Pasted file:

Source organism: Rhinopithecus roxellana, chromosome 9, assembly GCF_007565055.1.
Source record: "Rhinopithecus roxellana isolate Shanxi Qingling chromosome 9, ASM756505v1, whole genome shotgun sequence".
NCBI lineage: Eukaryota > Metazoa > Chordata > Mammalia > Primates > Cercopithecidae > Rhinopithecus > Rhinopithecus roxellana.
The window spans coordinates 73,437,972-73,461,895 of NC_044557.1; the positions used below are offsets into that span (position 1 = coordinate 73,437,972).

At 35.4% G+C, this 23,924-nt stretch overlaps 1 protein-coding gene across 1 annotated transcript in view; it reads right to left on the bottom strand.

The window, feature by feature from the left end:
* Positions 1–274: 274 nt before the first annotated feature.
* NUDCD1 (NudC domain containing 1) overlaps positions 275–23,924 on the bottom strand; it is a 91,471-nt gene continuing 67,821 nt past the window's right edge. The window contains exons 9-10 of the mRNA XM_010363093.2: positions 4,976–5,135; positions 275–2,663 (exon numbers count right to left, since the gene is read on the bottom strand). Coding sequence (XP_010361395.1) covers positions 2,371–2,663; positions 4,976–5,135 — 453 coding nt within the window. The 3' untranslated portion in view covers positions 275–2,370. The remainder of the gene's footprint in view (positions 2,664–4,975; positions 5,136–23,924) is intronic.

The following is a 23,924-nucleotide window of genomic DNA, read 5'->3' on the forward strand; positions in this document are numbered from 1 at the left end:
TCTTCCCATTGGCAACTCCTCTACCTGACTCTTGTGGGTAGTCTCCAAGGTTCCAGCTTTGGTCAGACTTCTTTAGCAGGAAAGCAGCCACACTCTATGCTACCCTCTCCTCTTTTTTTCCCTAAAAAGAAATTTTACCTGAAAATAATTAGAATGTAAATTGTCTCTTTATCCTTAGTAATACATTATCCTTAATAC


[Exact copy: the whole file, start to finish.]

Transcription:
Source organism: Rhinopithecus roxellana, chromosome 9, assembly GCF_007565055.1.
Source record: "Rhinopithecus roxellana isolate Shanxi Qingling chromosome 9, ASM756505v1, whole genome shotgun sequence".
NCBI lineage: Eukaryota > Metazoa > Chordata > Mammalia > Primates > Cercopithecidae > Rhinopithecus > Rhinopithecus roxellana.
The window spans coordinates 73,437,972-73,461,895 of NC_044557.1; the positions used below are offsets into that span (position 1 = coordinate 73,437,972).

At 35.4% G+C, this 23,924-nt stretch overlaps 1 protein-coding gene across 1 annotated transcript in view; it reads right to left on the bottom strand.

The window, feature by feature from the left end:
* Positions 1–274: 274 nt before the first annotated feature.
* NUDCD1 (NudC domain containing 1) overlaps positions 275–23,924 on the bottom strand; it is a 91,471-nt gene continuing 67,821 nt past the window's right edge. The window contains exons 9-10 of the mRNA XM_010363093.2: positions 4,976–5,135; positions 275–2,663 (exon numbers count right to left, since the gene is read on the bottom strand). Coding sequence (XP_010361395.1) covers positions 2,371–2,663; positions 4,976–5,135 — 453 coding nt within the window. The 3' untranslated portion in view covers positions 275–2,370. The remainder of the gene's footprint in view (positions 2,664–4,975; positions 5,136–23,924) is intronic.

The following is a 23,924-nucleotide window of genomic DNA, read 5'->3' on the forward strand; positions in this document are numbered from 1 at the left end:
TCTTCCCATTGGCAACTCCTCTACCTGACTCTTGTGGGTAGTCTCCAAGGTTCCAGCTTTGGTCAGACTTCTTTAGCAGGAAAGCAGCCACACTCTATGCTACCCTCTCCTCTTTTTTTCCCTAAAAAGAAATTTTACCTGAAAATAATTAGAATGTAAATTGTCTCTTTATCCTTAGTAATACATTATCCTTAATAC